5 Signs for Recognizing Clinical Depression and When to Get Help

Clinical depression, also known as major depressive disorder, impacts many people across the country. In 2017, more than 17 million adults in the United States struggled with mild to severe depression. Today, we will explore common signs for recognizing depression and how to know when to get help for you or a loved one. Below are some common signs.

5 Signs of Clinical Depression

Clinical depression has the potential to cause significant distress in many aspects of your life if it’s left untreated. It is important to be able to spot the warning signs so that you can receive appropriate treatment for this disorder. Below are some of the moderate to severe warning signs that you should be aware of.

1. You Lose Interest in Pleasurable Activities

You may find that petting your cat isn’t as enjoyable as it once was, or going out to eat doesn’t bring about the same excitement as it has before. Understand that this is a common symptom and challenge yourself to do one thing every day that brings you joy, no matter how small. That can look like taking a bubble bath or watching your favorite TV show.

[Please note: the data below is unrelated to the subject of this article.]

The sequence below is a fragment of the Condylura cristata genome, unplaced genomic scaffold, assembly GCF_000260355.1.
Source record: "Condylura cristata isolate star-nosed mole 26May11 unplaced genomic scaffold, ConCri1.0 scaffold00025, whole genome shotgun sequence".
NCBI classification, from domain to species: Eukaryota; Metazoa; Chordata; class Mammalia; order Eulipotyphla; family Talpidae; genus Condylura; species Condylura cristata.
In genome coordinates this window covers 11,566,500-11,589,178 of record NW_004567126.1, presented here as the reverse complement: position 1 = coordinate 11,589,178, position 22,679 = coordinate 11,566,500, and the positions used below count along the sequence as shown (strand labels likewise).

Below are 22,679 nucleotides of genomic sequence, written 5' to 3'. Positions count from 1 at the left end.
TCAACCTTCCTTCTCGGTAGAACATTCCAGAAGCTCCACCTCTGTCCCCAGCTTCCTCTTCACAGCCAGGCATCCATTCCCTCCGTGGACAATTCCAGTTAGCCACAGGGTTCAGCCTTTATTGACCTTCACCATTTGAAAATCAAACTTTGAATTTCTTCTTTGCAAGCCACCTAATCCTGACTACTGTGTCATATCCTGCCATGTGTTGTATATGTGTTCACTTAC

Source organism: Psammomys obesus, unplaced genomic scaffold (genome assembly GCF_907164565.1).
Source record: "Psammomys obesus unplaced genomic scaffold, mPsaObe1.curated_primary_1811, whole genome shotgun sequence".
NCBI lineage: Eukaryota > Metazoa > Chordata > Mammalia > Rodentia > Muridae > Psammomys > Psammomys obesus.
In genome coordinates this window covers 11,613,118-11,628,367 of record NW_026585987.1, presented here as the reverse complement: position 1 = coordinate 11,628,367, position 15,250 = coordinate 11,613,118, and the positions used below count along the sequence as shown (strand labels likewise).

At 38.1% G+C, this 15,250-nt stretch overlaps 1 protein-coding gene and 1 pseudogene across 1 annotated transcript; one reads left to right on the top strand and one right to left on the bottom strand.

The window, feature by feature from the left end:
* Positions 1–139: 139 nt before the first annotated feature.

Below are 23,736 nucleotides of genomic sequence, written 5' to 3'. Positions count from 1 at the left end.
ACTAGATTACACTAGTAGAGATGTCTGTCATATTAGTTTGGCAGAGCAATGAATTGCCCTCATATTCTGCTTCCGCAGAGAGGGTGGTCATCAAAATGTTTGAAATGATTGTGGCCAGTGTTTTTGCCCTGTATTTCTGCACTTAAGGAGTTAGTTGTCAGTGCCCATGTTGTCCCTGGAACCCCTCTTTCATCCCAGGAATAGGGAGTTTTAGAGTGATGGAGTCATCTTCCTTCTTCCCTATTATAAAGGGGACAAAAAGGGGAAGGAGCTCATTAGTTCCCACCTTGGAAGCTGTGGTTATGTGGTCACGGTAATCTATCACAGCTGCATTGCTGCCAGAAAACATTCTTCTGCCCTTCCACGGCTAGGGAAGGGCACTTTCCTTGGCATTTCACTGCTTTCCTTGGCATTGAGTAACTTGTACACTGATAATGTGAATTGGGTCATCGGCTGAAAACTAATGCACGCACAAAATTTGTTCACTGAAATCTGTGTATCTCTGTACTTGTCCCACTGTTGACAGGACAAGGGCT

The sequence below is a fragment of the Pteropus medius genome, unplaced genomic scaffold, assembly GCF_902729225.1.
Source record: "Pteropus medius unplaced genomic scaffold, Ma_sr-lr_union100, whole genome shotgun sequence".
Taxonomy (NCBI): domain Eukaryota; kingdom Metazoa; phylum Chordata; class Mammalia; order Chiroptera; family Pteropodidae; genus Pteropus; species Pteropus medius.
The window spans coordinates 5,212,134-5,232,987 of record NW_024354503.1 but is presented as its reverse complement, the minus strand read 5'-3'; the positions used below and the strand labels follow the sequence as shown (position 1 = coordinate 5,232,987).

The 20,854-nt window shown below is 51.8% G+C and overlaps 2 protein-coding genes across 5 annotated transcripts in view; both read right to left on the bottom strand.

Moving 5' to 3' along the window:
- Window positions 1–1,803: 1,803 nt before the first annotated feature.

2. You Have Feelings of Hopelessness and Guilt

You may feel as if you will feel down and sad forever, and there is nothing you can do to change it. Remind yourself that feelings aren’t facts and that they are temporary. Developing feelings of gratitude and thanks can help combat feelings of hopelessness and guilt. Write down 5 things you are grateful for each day. These don’t have to be major things. In fact, sometimes we experience the most gratitude over the small things in life. This can include the warm cup of coffee in your hands, the rays of the sun shining through your window, and the coziness of your bed.

3. You Experience Changes in Energy, Appetite, and Sleep